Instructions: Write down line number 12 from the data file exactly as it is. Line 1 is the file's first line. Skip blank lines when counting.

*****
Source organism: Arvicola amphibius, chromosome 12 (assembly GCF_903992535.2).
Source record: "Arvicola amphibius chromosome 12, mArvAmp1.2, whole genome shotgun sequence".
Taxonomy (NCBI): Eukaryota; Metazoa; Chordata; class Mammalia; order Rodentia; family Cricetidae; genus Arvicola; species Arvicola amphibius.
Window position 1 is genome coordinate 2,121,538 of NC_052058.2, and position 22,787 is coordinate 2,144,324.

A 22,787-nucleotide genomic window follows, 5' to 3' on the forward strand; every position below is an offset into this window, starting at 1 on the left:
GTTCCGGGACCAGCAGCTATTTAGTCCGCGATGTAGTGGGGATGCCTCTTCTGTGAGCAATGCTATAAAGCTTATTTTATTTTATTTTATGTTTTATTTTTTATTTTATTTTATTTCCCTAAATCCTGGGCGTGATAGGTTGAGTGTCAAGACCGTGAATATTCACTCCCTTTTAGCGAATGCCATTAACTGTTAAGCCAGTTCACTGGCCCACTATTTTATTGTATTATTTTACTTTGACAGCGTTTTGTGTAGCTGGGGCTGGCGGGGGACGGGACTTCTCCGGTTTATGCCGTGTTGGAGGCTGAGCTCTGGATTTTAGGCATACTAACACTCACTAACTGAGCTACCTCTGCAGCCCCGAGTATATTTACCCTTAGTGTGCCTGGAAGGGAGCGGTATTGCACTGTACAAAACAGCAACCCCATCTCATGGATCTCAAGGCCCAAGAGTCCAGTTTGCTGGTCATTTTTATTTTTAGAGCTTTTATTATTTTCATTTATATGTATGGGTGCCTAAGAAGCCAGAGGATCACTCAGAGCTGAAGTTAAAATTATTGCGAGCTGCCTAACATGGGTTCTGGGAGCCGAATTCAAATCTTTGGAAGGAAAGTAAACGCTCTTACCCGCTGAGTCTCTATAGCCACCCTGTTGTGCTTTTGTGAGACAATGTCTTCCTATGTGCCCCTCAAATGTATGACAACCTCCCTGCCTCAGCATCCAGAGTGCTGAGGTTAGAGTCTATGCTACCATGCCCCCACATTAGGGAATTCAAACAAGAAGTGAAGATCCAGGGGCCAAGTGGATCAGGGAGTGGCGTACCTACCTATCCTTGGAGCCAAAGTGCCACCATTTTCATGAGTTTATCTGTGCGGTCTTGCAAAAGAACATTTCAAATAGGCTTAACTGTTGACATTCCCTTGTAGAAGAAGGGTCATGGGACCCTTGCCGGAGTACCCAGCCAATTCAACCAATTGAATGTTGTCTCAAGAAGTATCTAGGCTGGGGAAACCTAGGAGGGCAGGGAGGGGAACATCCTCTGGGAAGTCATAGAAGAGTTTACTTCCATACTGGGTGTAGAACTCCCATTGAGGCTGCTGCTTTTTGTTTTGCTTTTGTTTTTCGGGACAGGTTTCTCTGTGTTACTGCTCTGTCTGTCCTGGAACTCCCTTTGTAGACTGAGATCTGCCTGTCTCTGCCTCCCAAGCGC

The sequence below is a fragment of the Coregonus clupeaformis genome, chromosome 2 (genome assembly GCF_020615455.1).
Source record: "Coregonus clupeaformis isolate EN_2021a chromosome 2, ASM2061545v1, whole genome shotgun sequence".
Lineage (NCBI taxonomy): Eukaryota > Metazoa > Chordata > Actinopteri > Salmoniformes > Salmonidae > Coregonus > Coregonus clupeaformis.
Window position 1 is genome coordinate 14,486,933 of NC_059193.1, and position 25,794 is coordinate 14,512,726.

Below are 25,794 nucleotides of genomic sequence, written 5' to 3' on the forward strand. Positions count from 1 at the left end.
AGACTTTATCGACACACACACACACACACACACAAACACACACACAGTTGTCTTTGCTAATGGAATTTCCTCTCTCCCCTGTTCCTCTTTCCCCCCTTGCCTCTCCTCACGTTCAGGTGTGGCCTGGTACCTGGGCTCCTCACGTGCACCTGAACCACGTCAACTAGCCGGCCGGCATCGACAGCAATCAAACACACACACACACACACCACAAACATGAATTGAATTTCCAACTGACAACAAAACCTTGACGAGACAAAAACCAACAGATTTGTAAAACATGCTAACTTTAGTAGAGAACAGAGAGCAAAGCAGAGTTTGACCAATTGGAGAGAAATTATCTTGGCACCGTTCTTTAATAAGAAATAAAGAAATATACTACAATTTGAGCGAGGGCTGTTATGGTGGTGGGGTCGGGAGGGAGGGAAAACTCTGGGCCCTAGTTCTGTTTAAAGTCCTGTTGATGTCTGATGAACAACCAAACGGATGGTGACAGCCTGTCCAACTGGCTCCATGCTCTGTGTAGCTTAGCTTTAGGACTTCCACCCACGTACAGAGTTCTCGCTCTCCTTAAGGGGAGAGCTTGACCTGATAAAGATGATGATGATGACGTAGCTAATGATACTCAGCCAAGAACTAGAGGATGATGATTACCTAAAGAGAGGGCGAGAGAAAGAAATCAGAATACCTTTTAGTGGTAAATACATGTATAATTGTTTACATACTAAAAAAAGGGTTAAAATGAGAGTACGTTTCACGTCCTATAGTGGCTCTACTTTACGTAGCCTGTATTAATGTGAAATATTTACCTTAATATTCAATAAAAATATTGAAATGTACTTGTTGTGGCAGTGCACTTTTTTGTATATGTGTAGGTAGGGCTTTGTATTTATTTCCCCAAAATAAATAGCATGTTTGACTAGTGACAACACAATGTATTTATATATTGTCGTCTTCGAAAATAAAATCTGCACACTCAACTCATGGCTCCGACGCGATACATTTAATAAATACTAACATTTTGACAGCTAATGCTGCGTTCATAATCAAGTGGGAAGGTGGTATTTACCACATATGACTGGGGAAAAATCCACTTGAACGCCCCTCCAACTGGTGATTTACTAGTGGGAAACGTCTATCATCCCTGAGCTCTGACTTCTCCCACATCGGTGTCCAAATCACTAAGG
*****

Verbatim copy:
AGACTTTATCGACACACACACACACACACACACAAACACACACACAGTTGTCTTTGCTAATGGAATTTCCTCTCTCCCCTGTTCCTCTTTCCCCCCTTGCCTCTCCTCACGTTCAGGTGTGGCCTGGTACCTGGGCTCCTCACGTGCACCTGAACCACGTCAACTAGCCGGCCGGCATCGACAGCAATCAAACACACACACACACACACCACAAACATGAATTGAATTTCCAACTGACAACAAAACCTTGACGAGACAAAAACCAACAGATTTGTAAAACATGCTAACTTTAGTAGAGAACAGAGAGCAAAGCAGAGTTTGACCAATTGGAGAGAAATTATCTTGGCACCGTTCTTTAATAAGAAATAAAGAAATATACTACAATTTGAGCGAGGGCTGTTATGGTGGTGGGGTCGGGAGGGAGGGAAAACTCTGGGCCCTAGTTCTGTTTAAAGTCCTGTTGATGTCTGATGAACAACCAAACGGATGGTGACAGCCTGTCCAACTGGCTCCATGCTCTGTGTAGCTTAGCTTTAGGACTTCCACCCACGTACAGAGTTCTCGCTCTCCTTAAGGGGAGAGCTTGACCTGATAAAGATGATGATGATGACGTAGCTAATGATACTCAGCCAAGAACTAGAGGATGATGATTACCTAAAGAGAGGGCGAGAGAAAGAAATCAGAATACCTTTTAGTGGTAAATACATGTATAATTGTTTACATACTAAAAAAAGGGTTAAAATGAGAGTACGTTTCACGTCCTATAGTGGCTCTACTTTACGTAGCCTGTATTAATGTGAAATATTTACCTTAATATTCAATAAAAATATTGAAATGTACTTGTTGTGGCAGTGCACTTTTTTGTATATGTGTAGGTAGGGCTTTGTATTTATTTCCCCAAAATAAATAGCATGTTTGACTAGTGACAACACAATGTATTTATATATTGTCGTCTTCGAAAATAAAATCTGCACACTCAACTCATGGCTCCGACGCGATACATTTAATAAATACTAACATTTTGACAGCTAATGCTGCGTTCATAATCAAGTGGGAAGGTGGTATTTACCACATATGACTGGGGAAAAATCCACTTGAACGCCCCTCCAACTGGTGATTTACTAGTGGGAAACGTCTATCATCCCTGAGCTCTGACTTCTCCCACATCGGTGTCCAAATCACTAAGG